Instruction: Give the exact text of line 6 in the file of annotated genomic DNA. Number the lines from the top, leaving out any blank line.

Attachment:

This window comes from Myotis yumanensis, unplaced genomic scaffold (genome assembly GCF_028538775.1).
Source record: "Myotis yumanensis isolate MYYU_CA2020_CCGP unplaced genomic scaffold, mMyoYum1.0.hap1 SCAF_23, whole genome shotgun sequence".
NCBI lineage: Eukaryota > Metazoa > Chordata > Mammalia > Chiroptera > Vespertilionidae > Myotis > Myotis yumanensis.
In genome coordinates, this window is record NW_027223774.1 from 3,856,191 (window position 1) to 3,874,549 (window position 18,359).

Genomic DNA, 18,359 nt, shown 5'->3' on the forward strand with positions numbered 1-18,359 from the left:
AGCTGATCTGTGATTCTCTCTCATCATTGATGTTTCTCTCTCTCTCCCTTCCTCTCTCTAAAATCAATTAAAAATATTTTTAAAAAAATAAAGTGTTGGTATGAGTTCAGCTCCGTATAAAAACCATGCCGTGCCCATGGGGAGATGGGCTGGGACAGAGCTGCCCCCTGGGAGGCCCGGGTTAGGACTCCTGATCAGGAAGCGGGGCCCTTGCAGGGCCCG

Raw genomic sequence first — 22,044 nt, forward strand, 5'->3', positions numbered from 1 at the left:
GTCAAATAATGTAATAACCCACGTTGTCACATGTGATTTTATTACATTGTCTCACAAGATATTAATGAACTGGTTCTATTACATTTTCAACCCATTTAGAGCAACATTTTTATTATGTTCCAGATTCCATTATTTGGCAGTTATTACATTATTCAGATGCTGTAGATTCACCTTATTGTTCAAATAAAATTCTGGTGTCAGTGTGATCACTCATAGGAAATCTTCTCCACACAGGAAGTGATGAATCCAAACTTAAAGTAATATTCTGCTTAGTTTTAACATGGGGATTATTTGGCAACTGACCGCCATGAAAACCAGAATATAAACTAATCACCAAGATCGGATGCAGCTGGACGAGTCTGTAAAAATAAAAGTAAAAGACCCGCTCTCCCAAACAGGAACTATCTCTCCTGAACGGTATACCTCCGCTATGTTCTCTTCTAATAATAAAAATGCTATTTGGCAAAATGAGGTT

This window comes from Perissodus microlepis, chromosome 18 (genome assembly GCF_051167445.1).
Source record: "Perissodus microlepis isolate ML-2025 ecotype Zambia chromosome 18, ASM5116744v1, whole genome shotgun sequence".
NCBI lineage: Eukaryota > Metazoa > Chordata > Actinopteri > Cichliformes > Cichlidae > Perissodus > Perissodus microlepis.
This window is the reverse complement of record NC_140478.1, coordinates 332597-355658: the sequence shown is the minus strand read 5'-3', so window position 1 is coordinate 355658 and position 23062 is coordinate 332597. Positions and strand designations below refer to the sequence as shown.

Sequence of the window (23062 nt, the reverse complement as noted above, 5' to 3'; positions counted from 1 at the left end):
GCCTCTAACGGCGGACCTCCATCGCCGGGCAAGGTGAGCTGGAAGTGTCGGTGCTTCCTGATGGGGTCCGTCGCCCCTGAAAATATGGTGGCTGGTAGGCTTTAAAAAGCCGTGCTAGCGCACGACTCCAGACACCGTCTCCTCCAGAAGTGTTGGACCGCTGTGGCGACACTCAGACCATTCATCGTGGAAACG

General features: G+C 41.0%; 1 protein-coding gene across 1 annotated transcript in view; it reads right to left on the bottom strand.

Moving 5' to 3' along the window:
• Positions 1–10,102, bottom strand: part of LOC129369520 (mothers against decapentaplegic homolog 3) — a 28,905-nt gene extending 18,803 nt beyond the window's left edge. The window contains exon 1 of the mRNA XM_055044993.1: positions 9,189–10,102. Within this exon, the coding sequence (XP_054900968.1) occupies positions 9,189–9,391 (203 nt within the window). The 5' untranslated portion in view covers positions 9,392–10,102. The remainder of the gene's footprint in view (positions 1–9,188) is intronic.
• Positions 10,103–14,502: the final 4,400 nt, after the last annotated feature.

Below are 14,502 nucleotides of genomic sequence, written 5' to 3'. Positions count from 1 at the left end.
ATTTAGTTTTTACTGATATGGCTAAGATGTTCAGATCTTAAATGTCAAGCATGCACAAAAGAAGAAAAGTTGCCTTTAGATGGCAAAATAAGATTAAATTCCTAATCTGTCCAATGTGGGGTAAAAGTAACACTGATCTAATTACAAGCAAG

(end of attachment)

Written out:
AGCTGATCTGTGATTCTCTCTCATCATTGATGTTTCTCTCTCTCTCCCTTCCTCTCTCTAAAATCAATTAAAAATATTTTTAAAAAAATAAAGTGTTGGTATGAGTTCAGCTCCGTATAAAAACCATGCCGTGCCCATGGGGAGATGGGCTGGGACAGAGCTGCCCCCTGGGAGGCCCGGGTTAGGACTCCTGATCAGGAAGCGGGGCCCTTGCAGGGCCCG